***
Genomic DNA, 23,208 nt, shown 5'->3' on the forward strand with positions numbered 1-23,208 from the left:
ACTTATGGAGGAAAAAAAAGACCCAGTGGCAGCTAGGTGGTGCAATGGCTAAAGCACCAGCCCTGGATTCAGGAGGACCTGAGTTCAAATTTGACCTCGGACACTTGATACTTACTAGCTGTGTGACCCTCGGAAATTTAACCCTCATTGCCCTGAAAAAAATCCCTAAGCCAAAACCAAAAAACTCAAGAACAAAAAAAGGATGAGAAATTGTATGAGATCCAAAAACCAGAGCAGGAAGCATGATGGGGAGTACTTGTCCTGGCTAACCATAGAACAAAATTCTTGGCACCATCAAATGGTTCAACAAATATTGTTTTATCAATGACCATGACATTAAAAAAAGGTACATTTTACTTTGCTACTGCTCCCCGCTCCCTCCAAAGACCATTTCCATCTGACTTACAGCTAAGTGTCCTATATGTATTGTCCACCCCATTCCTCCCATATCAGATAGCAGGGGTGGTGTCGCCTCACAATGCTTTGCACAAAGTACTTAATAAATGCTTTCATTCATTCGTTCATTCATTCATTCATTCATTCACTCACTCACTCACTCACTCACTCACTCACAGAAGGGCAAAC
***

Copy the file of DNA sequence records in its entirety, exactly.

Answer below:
Genomic DNA, 23,208 nt, shown 5'->3' on the forward strand with positions numbered 1-23,208 from the left:
ACTTATGGAGGAAAAAAAAGACCCAGTGGCAGCTAGGTGGTGCAATGGCTAAAGCACCAGCCCTGGATTCAGGAGGACCTGAGTTCAAATTTGACCTCGGACACTTGATACTTACTAGCTGTGTGACCCTCGGAAATTTAACCCTCATTGCCCTGAAAAAAATCCCTAAGCCAAAACCAAAAAACTCAAGAACAAAAAAAGGATGAGAAATTGTATGAGATCCAAAAACCAGAGCAGGAAGCATGATGGGGAGTACTTGTCCTGGCTAACCATAGAACAAAATTCTTGGCACCATCAAATGGTTCAACAAATATTGTTTTATCAATGACCATGACATTAAAAAAAGGTACATTTTACTTTGCTACTGCTCCCCGCTCCCTCCAAAGACCATTTCCATCTGACTTACAGCTAAGTGTCCTATATGTATTGTCCACCCCATTCCTCCCATATCAGATAGCAGGGGTGGTGTCGCCTCACAATGCTTTGCACAAAGTACTTAATAAATGCTTTCATTCATTCGTTCATTCATTCATTCATTCATTCACTCACTCACTCACTCACTCACTCACTCACAGAAGGGCAAAC